The 10-business day time frame to provide notice commences on the day the listed event occurs, not the day on which the issuer or borrower received notice or became aware of the occurrence of the event. Issuers and borrowers do not necessarily control the flow of information necessary to support the obligation to provide notice of all listed events within the 10-business day time frame. Examples include the failure of a liquidity facility provider to perform if the borrower has assigned to the tender agent or the trustee the right to draw on that facility directly to fund tenders, the change in the identity or name of the trustee, or rating changes, particularly if those rating changes are predicated on a downgrade of the ratings of the credit or liquidity facility provider, rather than on the issuer’s or borrower’s own rating. Issuers and borrowers will need to consider adding notice covenants to their bond documents to provide for formal notice to the issuer or borrower immediately following the occurrence of an event that triggers the disclosure obligation, and will need to work carefully with their investment bankers or financial advisors to stay informed about rating changes. Other approaches include subscribing to rating agency services or contracting with such rating agencies (in the initial request for rating) for such notices.
In certain industries such as not-for-profit health care, expansion, contraction, mergers, consolidations, acquisitions, and asset sales are expected to continue. For the health care industry, these trends can be expected to intensify as the recently enacted health care reform act takes hold. Issuers and borrowers will be required to provide continuing disclosure notice of a definitive agreement to engage in these transactions, if material. As a result, borrowers and issuers should develop a thoughtful and comprehensive understanding of the concepts of materiality.
Interpretive Guidance: An Underwriter’s Duty to Form Reasonable Basis
In announcing the amendments to Rule 15c2-12 , the SEC also published its “Interpretive Guidance” addressed to underwriters. In that Guidance, the SEC reminded underwriters that they have an obligation to form a “reasonable basis” for recommending an investment, and toward that end,are obligated to review the issuer’s or borrower’s disclosure document, among other facts and circumstances. The disclosure document is required to disclose instances within the preceding five years in which the issuer or borrower failed to satisfy its continuing disclosure obligation. In addition, the underwriter is obligated to assure itself that the issuer or borrower is obligated to provide the continuing disclosure required by Rule 15c2-12 . In the Guidance, the SEC noted:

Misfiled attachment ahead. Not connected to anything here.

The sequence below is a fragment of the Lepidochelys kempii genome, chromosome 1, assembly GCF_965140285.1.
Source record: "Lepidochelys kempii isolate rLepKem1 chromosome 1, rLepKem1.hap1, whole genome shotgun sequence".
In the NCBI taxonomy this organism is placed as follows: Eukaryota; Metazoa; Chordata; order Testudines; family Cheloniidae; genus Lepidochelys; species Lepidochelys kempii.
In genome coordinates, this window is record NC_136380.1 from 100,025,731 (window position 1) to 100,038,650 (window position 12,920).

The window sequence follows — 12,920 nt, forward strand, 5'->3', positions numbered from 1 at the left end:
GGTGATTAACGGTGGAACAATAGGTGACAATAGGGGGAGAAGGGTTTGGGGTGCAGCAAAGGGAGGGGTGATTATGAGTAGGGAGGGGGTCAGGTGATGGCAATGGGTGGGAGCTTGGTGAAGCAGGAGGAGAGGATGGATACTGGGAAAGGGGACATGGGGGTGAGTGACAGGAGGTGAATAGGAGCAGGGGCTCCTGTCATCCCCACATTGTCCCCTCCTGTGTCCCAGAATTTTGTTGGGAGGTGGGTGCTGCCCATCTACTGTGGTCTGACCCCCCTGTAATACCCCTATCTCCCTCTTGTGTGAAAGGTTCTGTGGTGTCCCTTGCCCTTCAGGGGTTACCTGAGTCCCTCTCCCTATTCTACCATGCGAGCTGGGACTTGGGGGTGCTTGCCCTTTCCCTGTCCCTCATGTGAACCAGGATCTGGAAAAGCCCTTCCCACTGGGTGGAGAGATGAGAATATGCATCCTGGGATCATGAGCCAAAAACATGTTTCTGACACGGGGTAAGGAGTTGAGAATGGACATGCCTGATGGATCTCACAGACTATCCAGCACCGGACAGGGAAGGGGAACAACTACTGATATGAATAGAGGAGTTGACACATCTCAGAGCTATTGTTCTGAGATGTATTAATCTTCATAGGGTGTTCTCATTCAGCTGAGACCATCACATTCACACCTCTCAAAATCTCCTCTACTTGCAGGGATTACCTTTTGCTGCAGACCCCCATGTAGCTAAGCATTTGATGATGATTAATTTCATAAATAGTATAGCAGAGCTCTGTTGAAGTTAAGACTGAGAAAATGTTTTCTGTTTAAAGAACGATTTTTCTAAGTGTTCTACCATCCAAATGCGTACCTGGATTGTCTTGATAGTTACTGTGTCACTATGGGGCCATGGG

… it is doubtful that an underwriter could form a reasonable basis for relying on the accuracy or completeness of the issuer’s or obligated person’s ongoing disclosure representations, if such issuer or obligated person has a history of persistent and material breaches or has not remedied such past failures by the time the offering commences.
The SEC also noted that mitigating factors can be taken into consideration, including the existence and adherence by the issuer or borrower to its policies and procedures to ensure compliance with its continuing disclosure obligations. Issuers and borrowers should thus consider adoption and implementation of such internal procedures.
The Amendments Considered in the Context of Additional Disclosure Events
The timing of the amendments is notable. The consideration of the proposed amendments and the adoption of the final amendments occurred substantially during the same period when the SEC and MSRB have pending other regulatory actions that are intended to enhance the quality of disclosure, and legislators and regulatory agency leaders are increasingly critical of the lack of jurisdiction over disclosure by municipal securities issuers.
The announcement of the amendments also follows closely in time the recent implementation by the MSRB of its EMMA system. Public comments by organizations such as the National Federation of Municipal Analysts, the Investment Company Institute, the Government Finance Officers Association, the Securities Industry and Financial Markets Association, the Regional Bond Dealers Association,and the National Association of Bond Lawyers are increasing their focus on and, in some cases, criticisms of, the quality of existing disclosure requirements and practices. Some of these organizations as well as numerous politicians have been focusing on the validity and utility of continuing the exemptions from registration of municipal securities and their issuers. Moreover, SEC Commissioner Mary Schapiro has recommended legislative action toward removing or modifying the exemption.3
In addition, the SEC recently announced changes in its enforcement division, which changes include the creation of a national enforcement unit specializing in municipal bonds and public pensions.4
All of these developments should be considered in the context of the recent global financial crisis affecting the financial institutions and the economic recession, both of which have predictably resulted in the current political environment. This environment has led to intensified discussion surrounding the transparency and adequacy of disclosure in the municipal market place, which may lead to more substantial regulatory and statutory protection for investors and consumers beyond the changes to Rule 15c2-12 described in this alert.
While the amendments to Rule 15c2-12clarify and increase disclosure obligations, the likely demand of investors for more frequent and improved quantity and quality of disclosure, together with the increasing level of public debate on the subject, will impose more pressure upon issuers and borrowers to enhance their current secondary and primary market disclosure practices.
Legal News Alert is part of our ongoing commitment to providing up-to-the-minute information about pressing concerns or industry issues affecting our clients and colleagues. If you have any questions about this alert or would like to discuss this topic further, please contact your Foley attorney or any of the following individuals:
David Y. Bannard
|Chauncey W. Lever, Jr. |
Jeffrey C. Thrope
New York, New York
Robert J. Zimmerman